For a wider overview of why and how schools partner with Police, and the roles of various police officers involved with schools, go to the Police-schools partnerships page.
Police-School Partnership Model
The Police-School Partnership Model describes a four stage process for partnering effectively with schools.
Each stage of the model aligns to a respective phases of the SARA (Scan, Analyse, Respond, Assess) problem-solving process.
Under this model, Police and the school:
- scan by building a relationship and sharing information with each other
- analyse how to achieve their aligned goals
- respond through one or more of a range of prevention activities
- assess the achievement of the goals.
See the following sections for a more detailed explanation of each stage.
1. Relationship building and information sharing
Building relationships and sharing information are the basis for prevention activities.
To facilitate partnerships between Police and schools:
- Police have a dedicated liaison person for each school (Lead Police Contact)
- each school has a dedicated liaison person with Police (Lead School Contact).
Having a specific person in Police that the school can contact will help build trust and confidence, so that they are comfortable to seek pro-active advice.
Effective Police-school partnerships occur at multiple levels, such as:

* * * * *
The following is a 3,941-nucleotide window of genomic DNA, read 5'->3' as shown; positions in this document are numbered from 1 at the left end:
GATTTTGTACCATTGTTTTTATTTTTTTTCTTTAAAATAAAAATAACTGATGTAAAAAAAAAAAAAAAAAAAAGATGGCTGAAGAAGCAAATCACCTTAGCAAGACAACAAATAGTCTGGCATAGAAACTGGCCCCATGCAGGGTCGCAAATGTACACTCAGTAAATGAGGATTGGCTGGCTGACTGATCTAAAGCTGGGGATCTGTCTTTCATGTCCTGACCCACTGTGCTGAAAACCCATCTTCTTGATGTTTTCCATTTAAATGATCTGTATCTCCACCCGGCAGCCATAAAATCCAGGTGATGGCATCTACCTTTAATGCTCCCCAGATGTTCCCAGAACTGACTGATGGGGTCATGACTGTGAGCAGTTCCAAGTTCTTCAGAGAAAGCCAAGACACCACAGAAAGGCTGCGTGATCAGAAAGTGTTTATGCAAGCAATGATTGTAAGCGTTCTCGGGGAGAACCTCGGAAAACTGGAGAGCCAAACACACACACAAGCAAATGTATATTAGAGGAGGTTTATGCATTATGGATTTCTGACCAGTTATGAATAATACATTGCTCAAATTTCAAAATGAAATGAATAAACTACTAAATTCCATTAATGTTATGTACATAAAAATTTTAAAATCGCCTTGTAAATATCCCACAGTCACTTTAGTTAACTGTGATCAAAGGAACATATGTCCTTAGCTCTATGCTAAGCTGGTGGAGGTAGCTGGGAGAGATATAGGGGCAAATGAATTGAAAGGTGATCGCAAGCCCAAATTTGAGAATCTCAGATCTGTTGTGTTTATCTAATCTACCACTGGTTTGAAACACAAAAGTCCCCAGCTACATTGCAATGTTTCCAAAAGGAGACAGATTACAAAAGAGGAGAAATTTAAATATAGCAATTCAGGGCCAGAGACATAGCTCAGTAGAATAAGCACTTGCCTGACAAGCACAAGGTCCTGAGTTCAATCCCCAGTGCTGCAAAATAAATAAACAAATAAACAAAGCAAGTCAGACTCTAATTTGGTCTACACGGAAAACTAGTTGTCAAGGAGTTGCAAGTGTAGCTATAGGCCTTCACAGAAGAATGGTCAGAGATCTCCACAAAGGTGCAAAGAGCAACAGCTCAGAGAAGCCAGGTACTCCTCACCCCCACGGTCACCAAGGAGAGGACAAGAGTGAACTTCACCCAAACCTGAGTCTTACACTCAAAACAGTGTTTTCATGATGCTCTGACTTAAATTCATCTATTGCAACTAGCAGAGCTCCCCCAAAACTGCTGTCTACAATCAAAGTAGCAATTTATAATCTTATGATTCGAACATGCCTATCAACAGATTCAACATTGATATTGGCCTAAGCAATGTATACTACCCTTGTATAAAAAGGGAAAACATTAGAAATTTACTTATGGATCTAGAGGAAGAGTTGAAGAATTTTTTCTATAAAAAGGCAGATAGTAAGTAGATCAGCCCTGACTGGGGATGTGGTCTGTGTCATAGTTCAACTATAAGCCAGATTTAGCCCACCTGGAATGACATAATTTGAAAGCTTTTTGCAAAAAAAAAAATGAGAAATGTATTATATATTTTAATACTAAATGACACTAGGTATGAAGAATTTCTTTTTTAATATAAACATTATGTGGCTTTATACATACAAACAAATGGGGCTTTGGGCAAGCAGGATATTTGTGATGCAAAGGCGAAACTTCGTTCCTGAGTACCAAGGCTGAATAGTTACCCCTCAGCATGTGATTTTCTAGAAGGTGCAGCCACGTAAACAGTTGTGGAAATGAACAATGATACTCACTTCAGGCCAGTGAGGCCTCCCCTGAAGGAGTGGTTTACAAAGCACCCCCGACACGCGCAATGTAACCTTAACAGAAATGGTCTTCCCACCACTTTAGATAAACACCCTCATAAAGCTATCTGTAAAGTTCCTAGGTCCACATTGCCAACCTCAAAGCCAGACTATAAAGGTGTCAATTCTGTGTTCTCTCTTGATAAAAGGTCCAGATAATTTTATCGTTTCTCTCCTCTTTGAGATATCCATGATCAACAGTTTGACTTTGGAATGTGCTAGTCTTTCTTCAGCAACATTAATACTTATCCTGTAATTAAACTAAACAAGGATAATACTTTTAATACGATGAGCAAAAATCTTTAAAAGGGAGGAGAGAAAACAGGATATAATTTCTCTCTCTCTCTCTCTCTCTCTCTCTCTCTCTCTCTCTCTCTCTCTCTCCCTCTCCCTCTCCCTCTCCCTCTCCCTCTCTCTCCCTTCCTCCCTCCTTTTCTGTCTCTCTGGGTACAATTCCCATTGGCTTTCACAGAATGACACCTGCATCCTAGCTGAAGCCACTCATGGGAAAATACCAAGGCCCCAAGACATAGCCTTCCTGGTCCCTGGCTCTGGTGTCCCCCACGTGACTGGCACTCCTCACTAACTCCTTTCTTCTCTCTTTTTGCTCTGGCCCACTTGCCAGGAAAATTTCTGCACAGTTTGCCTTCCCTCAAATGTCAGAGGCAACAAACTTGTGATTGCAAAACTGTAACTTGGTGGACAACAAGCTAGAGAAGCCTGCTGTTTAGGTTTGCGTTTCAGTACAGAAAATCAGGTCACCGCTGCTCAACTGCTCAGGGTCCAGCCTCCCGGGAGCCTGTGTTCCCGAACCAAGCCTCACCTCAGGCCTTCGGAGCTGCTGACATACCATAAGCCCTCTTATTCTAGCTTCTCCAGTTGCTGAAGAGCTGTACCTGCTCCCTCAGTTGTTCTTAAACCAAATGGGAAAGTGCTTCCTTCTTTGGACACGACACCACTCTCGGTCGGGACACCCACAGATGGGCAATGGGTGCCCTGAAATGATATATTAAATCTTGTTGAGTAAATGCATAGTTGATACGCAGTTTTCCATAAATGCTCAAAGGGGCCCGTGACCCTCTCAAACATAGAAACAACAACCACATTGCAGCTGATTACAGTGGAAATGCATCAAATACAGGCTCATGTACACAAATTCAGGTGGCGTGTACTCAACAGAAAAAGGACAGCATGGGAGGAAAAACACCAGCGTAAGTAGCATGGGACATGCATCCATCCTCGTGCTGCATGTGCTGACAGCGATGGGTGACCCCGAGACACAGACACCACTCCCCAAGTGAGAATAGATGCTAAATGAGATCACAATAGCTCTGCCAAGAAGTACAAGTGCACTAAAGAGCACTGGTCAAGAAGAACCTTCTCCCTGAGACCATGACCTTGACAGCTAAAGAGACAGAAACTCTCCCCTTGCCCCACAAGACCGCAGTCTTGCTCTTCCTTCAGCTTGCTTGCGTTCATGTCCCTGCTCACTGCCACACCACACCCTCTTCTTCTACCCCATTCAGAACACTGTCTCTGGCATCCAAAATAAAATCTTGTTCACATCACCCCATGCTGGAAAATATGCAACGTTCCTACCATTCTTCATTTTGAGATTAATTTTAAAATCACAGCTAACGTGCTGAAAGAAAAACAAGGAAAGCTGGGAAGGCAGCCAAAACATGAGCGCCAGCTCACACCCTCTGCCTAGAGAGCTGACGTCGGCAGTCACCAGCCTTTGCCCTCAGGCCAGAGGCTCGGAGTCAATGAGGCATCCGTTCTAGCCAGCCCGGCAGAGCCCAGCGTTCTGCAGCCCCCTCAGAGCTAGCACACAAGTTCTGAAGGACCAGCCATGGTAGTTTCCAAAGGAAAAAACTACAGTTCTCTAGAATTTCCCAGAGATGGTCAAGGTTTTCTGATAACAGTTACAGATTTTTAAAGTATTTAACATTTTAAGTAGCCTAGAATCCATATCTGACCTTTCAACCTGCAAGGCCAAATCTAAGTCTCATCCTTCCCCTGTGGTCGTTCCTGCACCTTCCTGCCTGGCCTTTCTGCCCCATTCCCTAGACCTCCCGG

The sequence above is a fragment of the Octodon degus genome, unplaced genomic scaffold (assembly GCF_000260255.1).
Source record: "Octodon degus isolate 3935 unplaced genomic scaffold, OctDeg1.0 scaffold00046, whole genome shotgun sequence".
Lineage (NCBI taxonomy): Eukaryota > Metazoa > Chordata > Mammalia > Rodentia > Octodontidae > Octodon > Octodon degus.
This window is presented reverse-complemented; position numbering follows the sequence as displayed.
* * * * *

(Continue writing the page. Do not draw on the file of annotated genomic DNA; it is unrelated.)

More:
- Youth Services staff partner with individual students and their family/whānau
- School Community Officers partner with individual classes
- Lead Police Contacts and/or the School Community Officers partner with individual schools
- Area Youth and Community Supervisors partner with school clusters or Communities of Learning
- District Youth and Community Managers and/or Area Prevention Managers partner with regional Ministry of Education staff (e.g. to discuss children and young people disengaged from education)
- District Prevention Managers partner with the Regional Directors of Education.
To facilitate sharing information between Police and schools, they both agree that each organisation can help the other to achieve their goals, e.g. through a partnership agreement:
This template can be used for a partnership agreement between Police and the school community that they will partner together in prevention and response.
- Template: Partnership agreement (DOCX, 168KB)
Police share information about crime, victimisation and harm data, and schools share information about student behaviour concerns, e.g. through a school profile:
This selection of templates is used to develop the school profile of issues.
As a result, Police and the school can jointly agree on what their partnership is trying to achieve, which will provide focus and purpose to the partnership.
Police and schools should be clear on what they are trying to achieve in relation to their shared goals. They should agree on the desired outcomes, and the measures of success. They should gather preliminary data to identify problems related to achieving their shared goals.
By agreement, some schools may not need to progress beyond this stage of the partnership, for example, if the identified problems are of low priority or are already being managed effectively by the school through other means. Alternatively, a partnership may focus on maintaining an existing safe environment to prevent problems from occurring.
2. Analysis of shared goals